How To Leave a Better First Impression

First impressions are still one of the most important parts of the job, and it’s so easy to get them wrong. But once you master it, every part of the job moving forward will be easier as a result.

Leaving a good first impression is a challenge because you only have one chance to get it right. And while failing to do so doesn't spell the end of the business, it does make it a lot harder to impress your clients after stumbling on the first steps.

On the other hand, nailing the first impression makes everything that follows much easier, which is why it's such an important skill to have.

Once a client is on your side from the start, the rest of the job goes much smoother. They will listen to feedback, commit to deadlines, care about your opinion, and overall be a lot more agreeable.

So how do you get clients on your side from the first time you meet them?

Show that you’re prepared

It doesn't matter where your first meeting takes place – whether it's in person or via chat – you should take the opportunity to show that you're prepared.

Listen, be proactive, and provide all the information you can. Remember that in business, the worst kind of meeting is a meeting where nothing is decided.

Try to give your client as much assurance as possible. Don't be pushy, just be inquisitive and try to end the conversation knowing you've given them something to look forward to.

Know what you should (and shouldn’t) say to clients

There are some things you hate to hear. In fact, certain phrases are so triggering that they can cause a reaction even out of context.

For example, has anyone ever told you "No offense, but..." and then proceeded to say something that offended you?

Obviously, this goes far beyond business, but when talking to clients – even more so for the first time – you have to be careful with these types of expressions.

Phrases like "that's not my problem" or "I don't know" should also be avoided. You don't want to redirect responsibility or imply that you don't know something about what should otherwise be your area of expertise.

And while it's only human to not know everything, you want to give your potential clients as much assurance as possible, especially in your first interaction.

Learn more about what you should and should NOT say to clients!

Get a unique email address

Nothing screams amateur more than an email comprised of your abbreviated name and a few numbers. It's not that hard to get yourself a custom email address and although it's not free, it's a small investment that does wonders for your first impression.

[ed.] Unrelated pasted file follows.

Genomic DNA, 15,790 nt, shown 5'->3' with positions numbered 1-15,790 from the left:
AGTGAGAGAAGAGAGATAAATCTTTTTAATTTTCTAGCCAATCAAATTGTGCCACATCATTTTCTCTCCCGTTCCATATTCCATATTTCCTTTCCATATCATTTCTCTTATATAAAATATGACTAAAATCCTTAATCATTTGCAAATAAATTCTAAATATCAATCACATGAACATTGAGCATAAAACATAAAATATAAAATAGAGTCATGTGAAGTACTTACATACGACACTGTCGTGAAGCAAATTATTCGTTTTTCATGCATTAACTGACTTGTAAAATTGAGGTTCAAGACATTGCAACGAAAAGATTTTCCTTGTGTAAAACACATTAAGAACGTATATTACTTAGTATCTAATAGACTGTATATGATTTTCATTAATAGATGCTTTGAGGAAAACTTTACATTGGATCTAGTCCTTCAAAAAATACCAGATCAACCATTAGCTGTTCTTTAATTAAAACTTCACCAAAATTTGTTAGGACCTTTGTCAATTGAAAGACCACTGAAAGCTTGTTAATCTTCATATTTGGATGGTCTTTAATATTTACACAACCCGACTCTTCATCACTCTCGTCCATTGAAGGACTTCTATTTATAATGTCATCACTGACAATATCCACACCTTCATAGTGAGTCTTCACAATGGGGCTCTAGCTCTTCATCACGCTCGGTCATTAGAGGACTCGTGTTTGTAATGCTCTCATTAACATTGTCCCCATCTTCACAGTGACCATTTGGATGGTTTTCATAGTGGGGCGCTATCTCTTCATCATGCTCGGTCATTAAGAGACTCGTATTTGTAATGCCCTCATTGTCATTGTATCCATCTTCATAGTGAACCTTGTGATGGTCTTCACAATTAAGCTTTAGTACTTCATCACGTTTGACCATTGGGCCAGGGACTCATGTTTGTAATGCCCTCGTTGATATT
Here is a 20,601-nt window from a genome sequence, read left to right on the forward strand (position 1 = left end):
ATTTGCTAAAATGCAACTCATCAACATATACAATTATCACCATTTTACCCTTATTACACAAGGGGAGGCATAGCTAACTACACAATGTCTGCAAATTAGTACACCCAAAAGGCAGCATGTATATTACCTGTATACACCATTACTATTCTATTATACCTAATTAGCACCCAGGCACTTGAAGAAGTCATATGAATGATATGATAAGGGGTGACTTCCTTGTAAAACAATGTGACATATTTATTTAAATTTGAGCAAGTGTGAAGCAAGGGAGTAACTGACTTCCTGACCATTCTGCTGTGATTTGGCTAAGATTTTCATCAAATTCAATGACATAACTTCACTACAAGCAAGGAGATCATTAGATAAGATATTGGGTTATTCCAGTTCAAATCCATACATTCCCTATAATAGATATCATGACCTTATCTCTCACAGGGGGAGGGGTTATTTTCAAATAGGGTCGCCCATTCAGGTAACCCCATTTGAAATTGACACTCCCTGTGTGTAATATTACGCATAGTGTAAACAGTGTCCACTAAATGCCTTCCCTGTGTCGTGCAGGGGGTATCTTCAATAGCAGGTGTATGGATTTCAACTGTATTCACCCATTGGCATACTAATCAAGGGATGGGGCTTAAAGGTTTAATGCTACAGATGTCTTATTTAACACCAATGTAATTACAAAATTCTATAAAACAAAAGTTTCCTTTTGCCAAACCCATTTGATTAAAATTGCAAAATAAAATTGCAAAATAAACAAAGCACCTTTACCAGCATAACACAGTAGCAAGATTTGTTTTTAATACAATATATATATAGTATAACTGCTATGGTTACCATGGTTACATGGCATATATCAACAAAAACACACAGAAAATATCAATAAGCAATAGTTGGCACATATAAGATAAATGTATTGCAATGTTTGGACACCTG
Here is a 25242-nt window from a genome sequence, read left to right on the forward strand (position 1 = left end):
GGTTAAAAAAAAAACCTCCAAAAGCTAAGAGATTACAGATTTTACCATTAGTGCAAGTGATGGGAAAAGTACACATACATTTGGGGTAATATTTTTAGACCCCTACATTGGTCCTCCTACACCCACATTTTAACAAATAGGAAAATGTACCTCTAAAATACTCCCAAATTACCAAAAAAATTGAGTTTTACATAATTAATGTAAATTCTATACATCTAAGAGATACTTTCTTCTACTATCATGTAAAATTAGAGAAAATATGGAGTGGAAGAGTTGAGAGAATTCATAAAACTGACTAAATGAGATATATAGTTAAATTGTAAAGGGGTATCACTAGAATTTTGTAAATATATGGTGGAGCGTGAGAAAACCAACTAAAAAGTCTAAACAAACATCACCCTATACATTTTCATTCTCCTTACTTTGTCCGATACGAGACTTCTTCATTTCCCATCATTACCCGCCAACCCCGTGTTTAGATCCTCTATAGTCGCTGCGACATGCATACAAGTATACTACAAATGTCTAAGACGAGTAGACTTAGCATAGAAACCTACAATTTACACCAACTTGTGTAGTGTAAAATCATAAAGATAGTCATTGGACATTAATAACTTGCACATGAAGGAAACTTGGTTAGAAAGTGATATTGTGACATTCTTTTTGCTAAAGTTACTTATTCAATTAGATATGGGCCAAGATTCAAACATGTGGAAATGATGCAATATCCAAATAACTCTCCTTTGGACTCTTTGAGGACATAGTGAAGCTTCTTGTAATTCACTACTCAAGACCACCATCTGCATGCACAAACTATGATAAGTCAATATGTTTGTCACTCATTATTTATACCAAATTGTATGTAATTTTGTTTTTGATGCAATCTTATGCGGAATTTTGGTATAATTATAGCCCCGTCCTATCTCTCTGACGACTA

Besides, with your custom email address, you can come up with a name that's easy to remember, spell, and type – which is a trap that many still fall for.

Make your email address as short as possible and if possible, without repeated letters that make it easy to type incorrectly.

To get you started, you can check website builders like Squarespace and WIX, as both of them offer plans with custom email addresses. But Google also offers the service for a fee.

Get a work number for your smartphone

Using your personal number to start a business is a huge problem – for you and your clients.

Mostly for you though because your phone will become a mess of calls and messages from unknown numbers, let alone the annoyance of it ringing outside of business hours.

This would make it difficult to even know how to answer it. Imagine you called a pro and they answered the phone with a dry or even annoyed "Yeah?"

Get yourself a new number strictly for business and if possible, even a separate phone for it. At the very least, you can use a smartphone that allows for two numbers, because that would allow you to know easily from which number the call is coming from, which would already help.

Reply to messages like a pro

There's definitely merit to loosening up with clients and not acting so formal all the time, but it's a tight rope.

You don't have to be stiff, but at the same time, you shouldn't step over some boundaries and that also applies to the way you reply to messages.

In many businesses nowadays, chat messages are the first form of contact clients have with a pro. Try to write clearly and without mistakes, without abusing emojis or informal punctuation.

I highly recommend an extension like Grammarly to check your grammar and spelling as you type, but even the built-in browser spell-checking is enough to avoid the most obvious mistakes.

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